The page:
An oft-mentioned line in biographies of Kreigh Collins is that he employed his wife, Thersa, as a model. The comic book’s final panel is a good example—the close-up of the princess dressed as a commoner. The previous panel was likely posed by Teddy as well. While I can’t vouch for the décolletage, my grandmother did have a very slight build.

Despite the caption at the bottom of the final panel, this was not the end of the episode—it went on for another nine weeks. That action is featured in Big Horn No. 3.

Finalement, congratulations to Emmanuel Macron on his reelection as President of France.

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For more information on the career of Kreigh Collins, visit his page on Facebook.

Big Horn No. 1

“Kevin le Hardi” was included as part of five French “Big Horn” comic books, which were published beginning in October, 1957. The comic books, though small in trim size (about 5-3/8″ x 7-1/8″), were quite lengthy, 128 black and white pages plus color covers. On the cover, Kevin received third billing, and Kreigh Collins’ creation ran on the 31 pages at the back of the book.

Warren Tufts’ title comic occupied the first 32 pages, and it was followed by “Kid Colorado,” by John Wheeler. Each of the comics have nice, custom introductory pages (three pages for “Big Horn.”)

At the conclusion of the “Big Horn” adventure is an ad for “Fantasia.” Next up is a sizable chunk of “Kid Colorado.” I wasn’t able to find out much about it, other than it was the work of a British artist, John Wheeler. Here, it runs for nearly 60 pages—about half the comic book’s pages—and is followed by an ad for “Rancho.”

Now, allow me a “Wizard of Oz”-like transition (RGB files for the good stuff!). Here’s the star of our show, Kevin le Hardi. I know just enough French to make some foolish assumptions about what I’m reading, so it looks like the charming introductory page presents Kevin, his enemy Von Blunt (en français, Von Blut), and his loyal, um, squire (I had to look that one up), MacGrégor (Stub).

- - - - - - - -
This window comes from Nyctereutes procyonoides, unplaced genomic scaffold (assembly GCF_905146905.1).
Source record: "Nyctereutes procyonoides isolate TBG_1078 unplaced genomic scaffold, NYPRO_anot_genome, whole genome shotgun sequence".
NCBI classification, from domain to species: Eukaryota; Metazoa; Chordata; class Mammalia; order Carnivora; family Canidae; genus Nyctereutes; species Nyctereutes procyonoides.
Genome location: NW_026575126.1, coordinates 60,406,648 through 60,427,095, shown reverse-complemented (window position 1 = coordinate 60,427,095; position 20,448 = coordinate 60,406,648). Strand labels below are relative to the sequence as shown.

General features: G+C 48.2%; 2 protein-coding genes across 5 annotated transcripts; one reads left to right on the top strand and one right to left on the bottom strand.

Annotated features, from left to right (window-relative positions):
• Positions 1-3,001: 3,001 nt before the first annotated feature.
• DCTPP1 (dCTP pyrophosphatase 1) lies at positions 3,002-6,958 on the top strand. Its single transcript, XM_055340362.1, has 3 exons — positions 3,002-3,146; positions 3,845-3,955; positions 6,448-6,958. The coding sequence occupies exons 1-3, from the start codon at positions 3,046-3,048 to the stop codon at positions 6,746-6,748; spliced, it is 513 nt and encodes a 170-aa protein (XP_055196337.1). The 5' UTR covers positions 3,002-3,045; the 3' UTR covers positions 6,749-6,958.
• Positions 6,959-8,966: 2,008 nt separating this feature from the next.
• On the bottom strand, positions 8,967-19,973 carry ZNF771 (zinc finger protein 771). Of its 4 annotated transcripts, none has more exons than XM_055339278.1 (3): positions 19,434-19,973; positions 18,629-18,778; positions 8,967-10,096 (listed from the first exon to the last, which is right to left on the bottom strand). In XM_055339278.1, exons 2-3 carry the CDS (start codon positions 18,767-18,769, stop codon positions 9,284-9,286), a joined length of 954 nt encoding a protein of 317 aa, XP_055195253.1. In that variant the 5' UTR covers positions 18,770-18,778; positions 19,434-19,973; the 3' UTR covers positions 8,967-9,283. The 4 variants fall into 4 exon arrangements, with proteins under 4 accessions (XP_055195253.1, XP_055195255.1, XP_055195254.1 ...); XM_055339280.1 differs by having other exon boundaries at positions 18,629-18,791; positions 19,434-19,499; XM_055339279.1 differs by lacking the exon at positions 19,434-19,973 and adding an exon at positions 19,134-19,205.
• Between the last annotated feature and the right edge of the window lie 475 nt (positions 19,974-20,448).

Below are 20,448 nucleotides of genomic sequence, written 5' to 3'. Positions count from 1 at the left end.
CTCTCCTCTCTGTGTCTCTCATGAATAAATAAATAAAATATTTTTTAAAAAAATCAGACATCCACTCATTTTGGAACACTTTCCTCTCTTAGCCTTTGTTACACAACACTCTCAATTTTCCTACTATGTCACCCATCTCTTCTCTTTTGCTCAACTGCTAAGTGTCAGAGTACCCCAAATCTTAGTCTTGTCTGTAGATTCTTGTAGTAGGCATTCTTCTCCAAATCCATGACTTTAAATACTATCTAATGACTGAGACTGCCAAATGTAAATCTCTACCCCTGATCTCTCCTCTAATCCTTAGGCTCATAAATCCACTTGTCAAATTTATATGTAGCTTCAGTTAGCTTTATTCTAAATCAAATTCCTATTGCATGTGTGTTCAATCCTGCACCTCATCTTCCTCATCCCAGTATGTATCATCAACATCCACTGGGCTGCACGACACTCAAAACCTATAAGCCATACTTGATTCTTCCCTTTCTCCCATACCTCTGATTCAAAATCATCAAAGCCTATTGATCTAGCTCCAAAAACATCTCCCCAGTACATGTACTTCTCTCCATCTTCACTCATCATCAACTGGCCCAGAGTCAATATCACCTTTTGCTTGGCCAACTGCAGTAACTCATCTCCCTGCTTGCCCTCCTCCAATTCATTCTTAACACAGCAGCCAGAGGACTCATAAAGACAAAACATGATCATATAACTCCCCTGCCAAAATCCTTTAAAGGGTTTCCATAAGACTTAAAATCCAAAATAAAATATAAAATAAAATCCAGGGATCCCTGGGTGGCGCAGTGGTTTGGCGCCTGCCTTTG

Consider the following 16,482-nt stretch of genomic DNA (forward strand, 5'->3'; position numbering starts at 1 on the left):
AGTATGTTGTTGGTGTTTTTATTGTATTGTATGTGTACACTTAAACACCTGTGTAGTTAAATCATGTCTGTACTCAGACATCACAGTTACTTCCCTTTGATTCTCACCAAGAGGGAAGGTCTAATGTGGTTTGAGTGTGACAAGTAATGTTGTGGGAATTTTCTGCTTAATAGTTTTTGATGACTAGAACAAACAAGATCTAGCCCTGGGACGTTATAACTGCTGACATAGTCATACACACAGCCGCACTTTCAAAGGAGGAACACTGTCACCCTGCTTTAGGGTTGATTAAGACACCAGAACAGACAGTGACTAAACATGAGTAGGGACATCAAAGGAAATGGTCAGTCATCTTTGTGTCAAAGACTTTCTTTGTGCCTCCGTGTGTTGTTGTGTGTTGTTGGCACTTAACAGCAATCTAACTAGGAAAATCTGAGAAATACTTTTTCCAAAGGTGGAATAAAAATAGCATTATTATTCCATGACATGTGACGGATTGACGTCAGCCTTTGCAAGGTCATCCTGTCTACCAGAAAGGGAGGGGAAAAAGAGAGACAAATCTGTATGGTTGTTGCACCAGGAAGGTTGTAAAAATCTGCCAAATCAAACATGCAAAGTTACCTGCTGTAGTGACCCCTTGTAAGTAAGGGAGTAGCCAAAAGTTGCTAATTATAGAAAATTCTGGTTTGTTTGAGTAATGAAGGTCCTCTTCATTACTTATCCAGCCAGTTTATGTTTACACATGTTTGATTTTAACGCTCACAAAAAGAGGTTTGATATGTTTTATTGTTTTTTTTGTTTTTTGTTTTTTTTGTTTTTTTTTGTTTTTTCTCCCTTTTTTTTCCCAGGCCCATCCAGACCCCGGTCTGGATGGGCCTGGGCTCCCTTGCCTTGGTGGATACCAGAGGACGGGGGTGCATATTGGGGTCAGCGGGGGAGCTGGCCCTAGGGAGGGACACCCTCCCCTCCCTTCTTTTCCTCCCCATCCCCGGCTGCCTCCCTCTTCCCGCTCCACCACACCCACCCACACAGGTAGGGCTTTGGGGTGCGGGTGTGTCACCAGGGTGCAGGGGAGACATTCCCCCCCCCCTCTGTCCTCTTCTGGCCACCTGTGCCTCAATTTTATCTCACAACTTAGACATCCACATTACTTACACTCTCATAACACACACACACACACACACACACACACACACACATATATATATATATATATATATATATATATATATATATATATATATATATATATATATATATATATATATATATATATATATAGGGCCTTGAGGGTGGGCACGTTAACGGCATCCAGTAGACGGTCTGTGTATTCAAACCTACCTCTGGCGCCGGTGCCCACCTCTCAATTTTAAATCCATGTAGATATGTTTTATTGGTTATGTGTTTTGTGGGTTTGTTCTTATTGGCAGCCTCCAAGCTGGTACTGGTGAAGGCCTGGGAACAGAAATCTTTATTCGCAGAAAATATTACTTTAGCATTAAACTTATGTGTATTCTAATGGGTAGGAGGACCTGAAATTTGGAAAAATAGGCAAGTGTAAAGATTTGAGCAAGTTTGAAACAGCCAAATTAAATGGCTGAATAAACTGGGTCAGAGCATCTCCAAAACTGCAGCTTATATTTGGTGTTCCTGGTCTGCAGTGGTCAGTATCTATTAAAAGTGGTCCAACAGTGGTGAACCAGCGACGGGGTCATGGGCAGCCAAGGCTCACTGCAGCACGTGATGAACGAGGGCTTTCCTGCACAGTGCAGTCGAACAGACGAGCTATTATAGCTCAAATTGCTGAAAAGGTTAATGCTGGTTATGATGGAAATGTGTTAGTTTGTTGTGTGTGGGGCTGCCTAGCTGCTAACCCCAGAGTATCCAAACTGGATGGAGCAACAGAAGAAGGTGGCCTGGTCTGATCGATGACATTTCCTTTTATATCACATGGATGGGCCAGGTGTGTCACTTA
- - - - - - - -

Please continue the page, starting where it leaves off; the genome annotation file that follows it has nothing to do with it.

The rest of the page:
“Big Horn No. 1″ features the fourth chapter in the “Kevin the Bold” saga, “The Witch Hunt.” The action picks up with the episode that ran in Sunday comic sections on August 5, 1951.

Ici, a single Sunday episode typically runs three and a half pages (sans throwaway panels).

Au dessous, the September 2, 1951 episode starts at the end of the left-hand spread, and in the center spread, a couple of panels are reversed in order. Otherwise, the panels follow unimpeded for the remainder of the chapter.

Près de the very end of “Big Horn No. 1″ (page 124), the fifth “Kevin the Bold” chapter begins. It features the foe shown on Kevin’s introductory page, Von Blut. The second-to-last page has another example of panel re-sequencing—Von Blut’s mug originally ran on September 23 but it is plopped right in the middle of the September 30, 1951 episode. It works just fine.

Sous the final panel, it curiously states “end of the first episode,” but it’s not even the end of the September 30, 1951 episode! Not to worry, the action continues in “Big Horn No. 2.”

Malheureusement, the back cover highlights everyone but Kevin le Hardi.

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For more information on the career of Kreigh Collins, visit his page on Facebook.